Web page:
Another positioning method is iBeacon, which works over short distances. It can help smartphones determine their precise position or context. It uses low-power Bluetooth 4.0 and reaches anywhere between a few centimeters and 450 m / 1500 ft. All Apple Stores in the US have iBeacon devices.
Then there's WiFi, which we all think of simply as wireless Internet, and that's what it is. However WiFi routers have the potential to be used for positioning, if someone like Google cares to build a database of WiFi routers. Google has done that using its mapping cars who have passed many many routers on their endless journeys and taken notes.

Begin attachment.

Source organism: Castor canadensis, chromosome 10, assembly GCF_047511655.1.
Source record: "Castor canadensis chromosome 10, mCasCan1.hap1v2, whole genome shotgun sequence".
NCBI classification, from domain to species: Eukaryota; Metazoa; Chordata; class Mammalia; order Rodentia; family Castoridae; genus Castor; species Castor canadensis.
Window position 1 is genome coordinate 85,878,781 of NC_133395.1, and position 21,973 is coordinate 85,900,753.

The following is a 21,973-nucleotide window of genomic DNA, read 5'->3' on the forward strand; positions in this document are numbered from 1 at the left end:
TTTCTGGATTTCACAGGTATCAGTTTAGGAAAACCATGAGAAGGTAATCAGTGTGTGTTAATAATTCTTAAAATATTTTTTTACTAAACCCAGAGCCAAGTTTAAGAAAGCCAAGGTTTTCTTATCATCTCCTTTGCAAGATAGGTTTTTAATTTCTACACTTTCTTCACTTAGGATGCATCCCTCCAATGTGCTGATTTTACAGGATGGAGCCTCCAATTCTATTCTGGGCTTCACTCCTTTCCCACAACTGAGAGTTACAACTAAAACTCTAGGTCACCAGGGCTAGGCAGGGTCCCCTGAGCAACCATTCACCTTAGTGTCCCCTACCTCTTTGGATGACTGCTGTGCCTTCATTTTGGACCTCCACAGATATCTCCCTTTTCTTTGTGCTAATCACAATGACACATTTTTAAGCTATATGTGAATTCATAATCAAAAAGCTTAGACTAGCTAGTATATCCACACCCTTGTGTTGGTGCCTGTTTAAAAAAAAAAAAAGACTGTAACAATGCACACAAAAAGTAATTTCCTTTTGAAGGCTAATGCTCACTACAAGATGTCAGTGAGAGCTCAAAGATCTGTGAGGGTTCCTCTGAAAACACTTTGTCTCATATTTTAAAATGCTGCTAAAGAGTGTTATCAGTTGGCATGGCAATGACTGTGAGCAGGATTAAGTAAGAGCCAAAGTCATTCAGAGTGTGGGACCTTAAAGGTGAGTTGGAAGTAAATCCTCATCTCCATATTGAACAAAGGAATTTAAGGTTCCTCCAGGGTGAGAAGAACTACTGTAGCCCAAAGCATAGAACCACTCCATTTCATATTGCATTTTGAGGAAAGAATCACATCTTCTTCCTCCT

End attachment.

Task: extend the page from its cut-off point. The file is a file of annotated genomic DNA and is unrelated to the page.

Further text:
Finally there's the compass, which all iOS products now contain. It's actually a very small magnetometer and it's coupled with an accelerometer. That coupling enables the device to know what direction it's pointing. Proctele's app TCompanion makes use of that to help map-challenged people like myself to find our way.
The inspiration for this blog entry is the wonderful device in the picture - iPad Air 2 - and the WiFi + 3G version has all the above positioning technologies: